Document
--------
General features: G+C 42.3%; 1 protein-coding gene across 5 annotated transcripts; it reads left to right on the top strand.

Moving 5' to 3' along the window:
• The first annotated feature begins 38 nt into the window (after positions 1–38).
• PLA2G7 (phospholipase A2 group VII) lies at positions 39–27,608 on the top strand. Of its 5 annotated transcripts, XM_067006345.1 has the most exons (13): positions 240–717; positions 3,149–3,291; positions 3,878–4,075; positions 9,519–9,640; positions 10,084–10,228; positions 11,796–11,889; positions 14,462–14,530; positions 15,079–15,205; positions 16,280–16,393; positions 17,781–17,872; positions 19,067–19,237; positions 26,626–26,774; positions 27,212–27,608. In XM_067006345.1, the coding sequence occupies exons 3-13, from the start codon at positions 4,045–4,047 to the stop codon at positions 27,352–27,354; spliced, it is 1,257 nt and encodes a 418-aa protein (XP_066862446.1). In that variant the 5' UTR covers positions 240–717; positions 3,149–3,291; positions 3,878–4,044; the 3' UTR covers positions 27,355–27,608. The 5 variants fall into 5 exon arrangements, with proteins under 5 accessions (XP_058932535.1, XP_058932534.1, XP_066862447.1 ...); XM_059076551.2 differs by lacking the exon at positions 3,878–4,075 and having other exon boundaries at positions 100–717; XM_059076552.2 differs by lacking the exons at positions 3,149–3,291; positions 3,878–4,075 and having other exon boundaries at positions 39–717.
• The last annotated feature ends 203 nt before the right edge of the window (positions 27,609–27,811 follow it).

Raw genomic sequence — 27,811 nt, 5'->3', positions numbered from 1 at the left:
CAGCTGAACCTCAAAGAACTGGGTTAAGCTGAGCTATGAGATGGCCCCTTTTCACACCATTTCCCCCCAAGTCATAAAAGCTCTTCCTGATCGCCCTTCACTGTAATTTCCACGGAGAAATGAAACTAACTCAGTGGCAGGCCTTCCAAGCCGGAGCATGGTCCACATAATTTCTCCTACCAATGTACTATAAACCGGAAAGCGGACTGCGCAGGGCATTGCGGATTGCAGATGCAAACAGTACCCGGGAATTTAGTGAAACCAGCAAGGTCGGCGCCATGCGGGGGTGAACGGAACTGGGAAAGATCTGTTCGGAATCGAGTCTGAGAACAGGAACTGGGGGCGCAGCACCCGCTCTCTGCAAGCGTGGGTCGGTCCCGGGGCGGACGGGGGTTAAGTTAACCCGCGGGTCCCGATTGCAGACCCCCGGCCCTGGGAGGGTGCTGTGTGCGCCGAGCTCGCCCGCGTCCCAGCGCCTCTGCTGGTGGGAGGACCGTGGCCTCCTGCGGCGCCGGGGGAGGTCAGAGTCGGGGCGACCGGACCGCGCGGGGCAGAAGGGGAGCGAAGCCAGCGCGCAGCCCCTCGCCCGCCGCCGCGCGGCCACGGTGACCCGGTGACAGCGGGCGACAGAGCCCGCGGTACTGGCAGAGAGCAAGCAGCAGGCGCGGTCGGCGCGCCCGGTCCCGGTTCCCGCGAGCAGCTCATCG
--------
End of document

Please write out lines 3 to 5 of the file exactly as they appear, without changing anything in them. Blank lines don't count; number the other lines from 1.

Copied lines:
• The first annotated feature begins 38 nt into the window (after positions 1–38).
• PLA2G7 (phospholipase A2 group VII) lies at positions 39–27,608 on the top strand. Of its 5 annotated transcripts, XM_067006345.1 has the most exons (13): positions 240–717; positions 3,149–3,291; positions 3,878–4,075; positions 9,519–9,640; positions 10,084–10,228; positions 11,796–11,889; positions 14,462–14,530; positions 15,079–15,205; positions 16,280–16,393; positions 17,781–17,872; positions 19,067–19,237; positions 26,626–26,774; positions 27,212–27,608. In XM_067006345.1, the coding sequence occupies exons 3-13, from the start codon at positions 4,045–4,047 to the stop codon at positions 27,352–27,354; spliced, it is 1,257 nt and encodes a 418-aa protein (XP_066862446.1). In that variant the 5' UTR covers positions 240–717; positions 3,149–3,291; positions 3,878–4,044; the 3' UTR covers positions 27,355–27,608. The 5 variants fall into 5 exon arrangements, with proteins under 5 accessions (XP_058932535.1, XP_058932534.1, XP_066862447.1 ...); XM_059076551.2 differs by lacking the exon at positions 3,878–4,075 and having other exon boundaries at positions 100–717; XM_059076552.2 differs by lacking the exons at positions 3,149–3,291; positions 3,878–4,075 and having other exon boundaries at positions 39–717.
• The last annotated feature ends 203 nt before the right edge of the window (positions 27,609–27,811 follow it).